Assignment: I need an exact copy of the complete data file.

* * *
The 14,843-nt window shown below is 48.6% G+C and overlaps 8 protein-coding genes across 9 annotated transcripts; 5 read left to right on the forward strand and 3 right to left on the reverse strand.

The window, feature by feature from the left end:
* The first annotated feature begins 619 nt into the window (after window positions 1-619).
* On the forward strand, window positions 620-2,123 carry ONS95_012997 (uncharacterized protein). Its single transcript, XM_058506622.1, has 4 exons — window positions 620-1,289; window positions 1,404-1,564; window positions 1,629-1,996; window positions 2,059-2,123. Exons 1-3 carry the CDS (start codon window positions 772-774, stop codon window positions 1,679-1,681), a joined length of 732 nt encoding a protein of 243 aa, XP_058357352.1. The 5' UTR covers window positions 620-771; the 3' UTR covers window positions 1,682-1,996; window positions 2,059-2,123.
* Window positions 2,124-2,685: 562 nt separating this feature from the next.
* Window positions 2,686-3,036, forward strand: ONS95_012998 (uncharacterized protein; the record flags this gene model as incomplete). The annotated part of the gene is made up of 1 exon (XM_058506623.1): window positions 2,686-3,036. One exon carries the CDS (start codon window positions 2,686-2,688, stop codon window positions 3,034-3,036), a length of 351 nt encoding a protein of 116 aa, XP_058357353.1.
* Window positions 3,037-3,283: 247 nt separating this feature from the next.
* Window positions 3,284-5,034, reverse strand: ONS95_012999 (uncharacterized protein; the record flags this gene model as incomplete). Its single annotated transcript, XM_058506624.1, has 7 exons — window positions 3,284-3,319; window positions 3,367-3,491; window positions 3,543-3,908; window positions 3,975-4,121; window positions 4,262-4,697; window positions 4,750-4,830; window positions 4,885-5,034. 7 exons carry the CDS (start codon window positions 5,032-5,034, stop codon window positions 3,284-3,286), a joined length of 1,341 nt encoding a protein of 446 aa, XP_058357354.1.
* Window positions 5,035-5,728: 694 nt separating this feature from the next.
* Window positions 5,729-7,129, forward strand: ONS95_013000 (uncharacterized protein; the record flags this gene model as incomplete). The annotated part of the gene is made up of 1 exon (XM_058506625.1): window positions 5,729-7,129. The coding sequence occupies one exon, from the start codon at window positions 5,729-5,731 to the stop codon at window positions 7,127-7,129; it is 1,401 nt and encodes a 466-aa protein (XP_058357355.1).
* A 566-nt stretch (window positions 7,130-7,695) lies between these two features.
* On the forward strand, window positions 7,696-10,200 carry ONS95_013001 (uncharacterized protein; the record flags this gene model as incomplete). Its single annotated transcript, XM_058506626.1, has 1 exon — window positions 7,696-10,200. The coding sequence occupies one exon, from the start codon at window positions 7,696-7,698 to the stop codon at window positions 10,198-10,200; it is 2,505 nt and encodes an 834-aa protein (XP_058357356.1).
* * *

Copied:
The 14,843-nt window shown below is 48.6% G+C and overlaps 8 protein-coding genes across 9 annotated transcripts; 5 read left to right on the forward strand and 3 right to left on the reverse strand.

The window, feature by feature from the left end:
* The first annotated feature begins 619 nt into the window (after window positions 1-619).
* On the forward strand, window positions 620-2,123 carry ONS95_012997 (uncharacterized protein). Its single transcript, XM_058506622.1, has 4 exons — window positions 620-1,289; window positions 1,404-1,564; window positions 1,629-1,996; window positions 2,059-2,123. Exons 1-3 carry the CDS (start codon window positions 772-774, stop codon window positions 1,679-1,681), a joined length of 732 nt encoding a protein of 243 aa, XP_058357352.1. The 5' UTR covers window positions 620-771; the 3' UTR covers window positions 1,682-1,996; window positions 2,059-2,123.
* Window positions 2,124-2,685: 562 nt separating this feature from the next.
* Window positions 2,686-3,036, forward strand: ONS95_012998 (uncharacterized protein; the record flags this gene model as incomplete). The annotated part of the gene is made up of 1 exon (XM_058506623.1): window positions 2,686-3,036. One exon carries the CDS (start codon window positions 2,686-2,688, stop codon window positions 3,034-3,036), a length of 351 nt encoding a protein of 116 aa, XP_058357353.1.
* Window positions 3,037-3,283: 247 nt separating this feature from the next.
* Window positions 3,284-5,034, reverse strand: ONS95_012999 (uncharacterized protein; the record flags this gene model as incomplete). Its single annotated transcript, XM_058506624.1, has 7 exons — window positions 3,284-3,319; window positions 3,367-3,491; window positions 3,543-3,908; window positions 3,975-4,121; window positions 4,262-4,697; window positions 4,750-4,830; window positions 4,885-5,034. 7 exons carry the CDS (start codon window positions 5,032-5,034, stop codon window positions 3,284-3,286), a joined length of 1,341 nt encoding a protein of 446 aa, XP_058357354.1.
* Window positions 5,035-5,728: 694 nt separating this feature from the next.
* Window positions 5,729-7,129, forward strand: ONS95_013000 (uncharacterized protein; the record flags this gene model as incomplete). The annotated part of the gene is made up of 1 exon (XM_058506625.1): window positions 5,729-7,129. The coding sequence occupies one exon, from the start codon at window positions 5,729-5,731 to the stop codon at window positions 7,127-7,129; it is 1,401 nt and encodes a 466-aa protein (XP_058357355.1).
* A 566-nt stretch (window positions 7,130-7,695) lies between these two features.
* On the forward strand, window positions 7,696-10,200 carry ONS95_013001 (uncharacterized protein; the record flags this gene model as incomplete). Its single annotated transcript, XM_058506626.1, has 1 exon — window positions 7,696-10,200. The coding sequence occupies one exon, from the start codon at window positions 7,696-7,698 to the stop codon at window positions 10,198-10,200; it is 2,505 nt and encodes an 834-aa protein (XP_058357356.1).